In storytelling, our number one job is to make readers care. We want to ensure that our fiction captivates them on many levels and that our characters seem like living, breathing people who continue to exist in readers’ minds long after the book closes.

So how do we do this?

Well, it may not seem like the obvious choice, but the setting can be one of the best tools through which to organically reveal truths about your characters.

Here are two quick tips on how to use the setting to characterize your cast for readers:

Choose Emotionally Relevant Locations

As the gods of our own little universes, we have the power to choose literally everything. But when it comes to the setting, the decision is often a halfhearted one—since the setting is just a backdrop, right? Wrong.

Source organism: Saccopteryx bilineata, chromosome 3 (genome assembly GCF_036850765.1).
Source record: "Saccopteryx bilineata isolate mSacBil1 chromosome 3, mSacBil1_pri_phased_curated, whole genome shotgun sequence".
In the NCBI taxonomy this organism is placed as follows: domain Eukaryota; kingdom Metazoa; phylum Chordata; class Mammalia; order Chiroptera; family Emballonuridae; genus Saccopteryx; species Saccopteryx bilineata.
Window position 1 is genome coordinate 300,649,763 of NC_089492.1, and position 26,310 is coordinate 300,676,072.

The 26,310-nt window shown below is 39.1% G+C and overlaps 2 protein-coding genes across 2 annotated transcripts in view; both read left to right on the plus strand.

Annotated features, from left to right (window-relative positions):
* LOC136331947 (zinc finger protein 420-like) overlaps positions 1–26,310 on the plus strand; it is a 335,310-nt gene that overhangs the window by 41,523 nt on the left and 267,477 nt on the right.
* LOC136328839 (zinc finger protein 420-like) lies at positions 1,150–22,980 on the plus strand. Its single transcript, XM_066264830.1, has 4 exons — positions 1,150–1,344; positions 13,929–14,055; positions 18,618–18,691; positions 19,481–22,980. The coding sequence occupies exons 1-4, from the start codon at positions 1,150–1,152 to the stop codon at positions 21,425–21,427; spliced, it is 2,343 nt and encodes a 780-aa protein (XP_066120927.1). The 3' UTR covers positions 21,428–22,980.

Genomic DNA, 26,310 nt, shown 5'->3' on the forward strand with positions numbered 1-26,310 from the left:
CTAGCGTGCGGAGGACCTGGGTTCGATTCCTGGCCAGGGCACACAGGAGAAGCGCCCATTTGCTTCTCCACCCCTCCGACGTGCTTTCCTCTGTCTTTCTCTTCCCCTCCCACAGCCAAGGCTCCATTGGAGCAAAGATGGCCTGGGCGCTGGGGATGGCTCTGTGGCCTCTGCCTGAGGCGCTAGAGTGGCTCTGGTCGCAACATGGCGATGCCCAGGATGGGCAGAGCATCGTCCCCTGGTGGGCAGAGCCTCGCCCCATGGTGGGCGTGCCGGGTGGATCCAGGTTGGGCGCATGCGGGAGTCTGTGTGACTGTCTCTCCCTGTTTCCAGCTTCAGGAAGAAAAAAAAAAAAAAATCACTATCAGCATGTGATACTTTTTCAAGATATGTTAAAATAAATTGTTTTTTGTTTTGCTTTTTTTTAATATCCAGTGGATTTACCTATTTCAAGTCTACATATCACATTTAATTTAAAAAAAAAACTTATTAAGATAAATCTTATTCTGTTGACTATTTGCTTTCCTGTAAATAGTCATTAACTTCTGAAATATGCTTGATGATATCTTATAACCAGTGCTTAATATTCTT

Ordering Information

Every character has a history of blissful interludes, toxic run-ins, embarrassing moments, and traumatic episodes. And long after these formative events have been forgotten or buried, their settings will continue to hold significance for the characters involved.

For instance, let’s say that after being out of the romance game for a while, your heroine has agreed to go on a first date, and you need to decide on a setting.

Instead of falling back on a generic location for this scene, brainstorm some possibilities that hold significance for the character. Maybe her date has asked to meet at the same café where her fiancé once dumped her. Or in the park where she was mugged. Or at the bar where the guy she’s been in love with since tenth grade works as a bouncer.

Any of these settings can work because they’re already emotionally charged for the protagonist.

A first date can be difficult in and of itself; experiencing it in one of these places is going to heighten the character’s emotions and bring back old memories when she’d rather avoid them, ensuring that she won’t be at her best. When it comes to the important scenes in your story, complicate matters for your protagonist and tap into his or her emotions by choosing settings with personal significance.

Get Personal with the Details